The Aerosmith Story Essay, Research Paper
The Aerosmith Story
Aerosmith was one of the most popular hard rock bands of the ’70s, setting the style and sound of hard rock and heavy metal for the next two decades with their raunchy, bluesy swagger. The Boston-based quintet found the middle ground between the menace of the Rolling Stones and the campy, sleazy flamboyance of the New York Dolls, developing a lean, dirty riff-oriented boogie that was loose and swinging and as hard as a diamond. In the meantime, they developed a prototype for power-ballads with “Dream On,” a piano ballad that was orchestrated with strings and distorted guitars. Aerosmith’s ability to pull off both ballads and rock & roll made them extremely popular during the mid-’70s, when they had a string of gold and platinum albums. By the early ’80s, the group’s audience had declined as the band fell prey to drug and alcohol abuse. However, their career was far from over — in the late ’80s, Aerosmith pulled off one of the most remarkable comebacks in rock history, returning to the top of the charts with a group of albums that equalled, if not surpassed, the popularity of their ’70s albums.
In 1970, the first incarnation of Aerosmith formed when vocalist Steven Tyler met guitarist Joe Perry while working at a Sunapee, NH, ice cream parlor. Tyler, who originally was a drummer, and Perry decided to form a power trio with bassist Tom Hamilton. The group soon expanded to quartet, adding a second guitarist called Ray Tabano; he was quickly replaced by Brad Whitford, a former member of Earth Inc. With the addition of drummer Joey Kramer, Tyler became the full-time lead singer by the end of year. Aerosmith relocated to Boston at the end of 1970.
After playing clubs in the Massachusetts and New York areas for two years, the group landed a record contract with Columbia Records in 1972. Aerosmith’s self-titled debut album was released in the fall of 1973, climbing to number 166. “Dream On” was released as the first single and it was a minor hit, reaching number 59. For the next year, the band built a fan base by touring America, supporting groups as diverse as the Kinks, Mahavishnu Orchestra, Sha Na Na, and Mott the Hoople. The performance of Get Your Wings (1974), the group’s second album and first produced by Jack Douglas, benefitted from their constant touring, spending a total of 86 weeks on the chart.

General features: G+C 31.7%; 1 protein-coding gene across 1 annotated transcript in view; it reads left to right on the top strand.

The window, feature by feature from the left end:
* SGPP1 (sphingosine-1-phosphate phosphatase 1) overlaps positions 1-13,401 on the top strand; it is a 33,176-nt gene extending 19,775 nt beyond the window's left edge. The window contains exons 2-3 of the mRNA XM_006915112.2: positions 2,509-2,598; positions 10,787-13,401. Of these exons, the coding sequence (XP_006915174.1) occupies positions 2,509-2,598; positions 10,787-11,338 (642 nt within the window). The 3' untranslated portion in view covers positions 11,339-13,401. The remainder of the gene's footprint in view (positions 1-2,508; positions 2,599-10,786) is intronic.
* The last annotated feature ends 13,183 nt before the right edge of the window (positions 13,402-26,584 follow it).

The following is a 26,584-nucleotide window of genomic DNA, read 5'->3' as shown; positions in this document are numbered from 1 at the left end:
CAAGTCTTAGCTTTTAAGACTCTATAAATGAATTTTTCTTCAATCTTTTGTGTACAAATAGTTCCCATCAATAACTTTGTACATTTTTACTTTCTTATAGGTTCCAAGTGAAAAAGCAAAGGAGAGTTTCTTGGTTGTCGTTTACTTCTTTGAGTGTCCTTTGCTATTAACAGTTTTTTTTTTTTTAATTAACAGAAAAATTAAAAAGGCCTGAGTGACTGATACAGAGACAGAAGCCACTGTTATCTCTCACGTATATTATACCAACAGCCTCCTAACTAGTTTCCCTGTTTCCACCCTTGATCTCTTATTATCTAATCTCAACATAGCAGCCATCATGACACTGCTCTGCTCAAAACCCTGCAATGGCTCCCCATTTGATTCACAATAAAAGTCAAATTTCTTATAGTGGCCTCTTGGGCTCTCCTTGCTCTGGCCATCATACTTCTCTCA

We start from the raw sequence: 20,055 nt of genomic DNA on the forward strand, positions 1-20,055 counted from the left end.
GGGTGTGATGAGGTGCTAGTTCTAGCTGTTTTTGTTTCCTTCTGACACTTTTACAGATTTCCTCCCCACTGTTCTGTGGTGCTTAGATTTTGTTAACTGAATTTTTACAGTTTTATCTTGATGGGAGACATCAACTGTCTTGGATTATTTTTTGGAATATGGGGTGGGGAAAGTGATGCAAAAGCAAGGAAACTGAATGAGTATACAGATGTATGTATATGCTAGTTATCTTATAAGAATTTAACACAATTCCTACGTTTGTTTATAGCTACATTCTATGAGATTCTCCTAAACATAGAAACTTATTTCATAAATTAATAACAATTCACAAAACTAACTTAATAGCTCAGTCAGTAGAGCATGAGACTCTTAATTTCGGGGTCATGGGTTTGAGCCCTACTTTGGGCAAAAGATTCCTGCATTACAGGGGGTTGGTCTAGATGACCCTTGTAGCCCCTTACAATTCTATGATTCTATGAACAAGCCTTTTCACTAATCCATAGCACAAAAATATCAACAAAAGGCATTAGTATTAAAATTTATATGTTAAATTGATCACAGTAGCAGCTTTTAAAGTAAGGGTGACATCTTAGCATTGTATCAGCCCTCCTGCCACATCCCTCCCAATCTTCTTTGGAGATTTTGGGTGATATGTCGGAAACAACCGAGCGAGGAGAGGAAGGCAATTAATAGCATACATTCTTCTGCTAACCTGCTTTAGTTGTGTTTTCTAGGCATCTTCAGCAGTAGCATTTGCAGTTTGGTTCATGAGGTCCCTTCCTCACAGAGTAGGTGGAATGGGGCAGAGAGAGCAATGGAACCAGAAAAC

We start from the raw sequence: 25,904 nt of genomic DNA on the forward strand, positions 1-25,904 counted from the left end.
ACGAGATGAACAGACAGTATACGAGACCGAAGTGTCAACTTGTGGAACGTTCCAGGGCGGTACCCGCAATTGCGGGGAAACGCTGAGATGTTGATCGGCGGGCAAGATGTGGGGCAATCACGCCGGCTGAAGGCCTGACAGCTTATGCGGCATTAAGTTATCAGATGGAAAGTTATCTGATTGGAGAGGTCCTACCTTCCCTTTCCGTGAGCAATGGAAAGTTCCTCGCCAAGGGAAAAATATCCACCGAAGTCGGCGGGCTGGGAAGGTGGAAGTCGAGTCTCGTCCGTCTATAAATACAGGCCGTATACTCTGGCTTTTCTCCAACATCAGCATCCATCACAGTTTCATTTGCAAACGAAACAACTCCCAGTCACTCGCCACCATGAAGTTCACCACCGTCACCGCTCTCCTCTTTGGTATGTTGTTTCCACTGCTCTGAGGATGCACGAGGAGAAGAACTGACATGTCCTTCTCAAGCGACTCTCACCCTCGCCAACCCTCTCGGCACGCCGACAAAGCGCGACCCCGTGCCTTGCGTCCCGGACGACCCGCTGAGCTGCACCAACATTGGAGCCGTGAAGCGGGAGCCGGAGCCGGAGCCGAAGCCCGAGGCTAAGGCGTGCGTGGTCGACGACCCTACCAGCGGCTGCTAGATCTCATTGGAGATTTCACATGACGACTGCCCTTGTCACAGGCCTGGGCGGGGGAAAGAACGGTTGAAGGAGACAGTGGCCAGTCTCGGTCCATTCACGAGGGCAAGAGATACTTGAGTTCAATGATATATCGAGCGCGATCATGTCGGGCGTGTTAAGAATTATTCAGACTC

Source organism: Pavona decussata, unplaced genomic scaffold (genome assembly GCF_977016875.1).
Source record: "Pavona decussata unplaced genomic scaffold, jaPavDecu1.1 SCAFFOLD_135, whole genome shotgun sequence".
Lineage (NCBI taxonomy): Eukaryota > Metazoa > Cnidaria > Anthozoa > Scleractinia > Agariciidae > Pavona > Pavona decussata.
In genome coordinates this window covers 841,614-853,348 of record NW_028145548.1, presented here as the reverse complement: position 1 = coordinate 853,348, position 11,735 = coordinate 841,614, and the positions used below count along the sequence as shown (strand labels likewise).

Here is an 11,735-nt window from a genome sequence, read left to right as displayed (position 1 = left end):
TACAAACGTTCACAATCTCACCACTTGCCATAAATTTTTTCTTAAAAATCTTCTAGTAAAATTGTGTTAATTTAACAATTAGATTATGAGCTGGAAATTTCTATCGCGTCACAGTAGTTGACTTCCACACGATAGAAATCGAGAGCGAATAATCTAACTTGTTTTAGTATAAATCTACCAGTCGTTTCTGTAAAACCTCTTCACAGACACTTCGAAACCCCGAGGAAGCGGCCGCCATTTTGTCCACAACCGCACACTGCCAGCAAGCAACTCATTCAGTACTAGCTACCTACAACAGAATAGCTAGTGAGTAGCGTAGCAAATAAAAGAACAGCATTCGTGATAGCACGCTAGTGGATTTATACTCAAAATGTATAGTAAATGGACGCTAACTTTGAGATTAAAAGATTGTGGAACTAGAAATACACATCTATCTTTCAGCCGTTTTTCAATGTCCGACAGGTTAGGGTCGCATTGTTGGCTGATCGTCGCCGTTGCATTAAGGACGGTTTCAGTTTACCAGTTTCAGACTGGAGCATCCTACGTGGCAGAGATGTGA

Aerosmith’s third record, 1975’s Toys in the Attic, both commercially and artistically. By the time the album was recorded, the band’s sound had developed into a sleek, hard-driving hard rock powered by simple, almost brutal, blues-based riffs. Many critics at the time labelled the group as punk rockers, and it’s easy to see why — instead of adhering to the world-music pretentions of Led Zeppelin or the prolonged gloomy mysticism of Black Sabbath, Aerosmith stripped heavy metal to its basic core, spitting out spare riffs that not only rocked, but rolled. Steven Tyler’s lyrics were filled with double entendres and clever joke and the entire band had a street-wise charisma that separated them from the heavy, lumbering arena rockers of the era. Toys in the Attic captured the essence of the newly invigorated Aerosmith.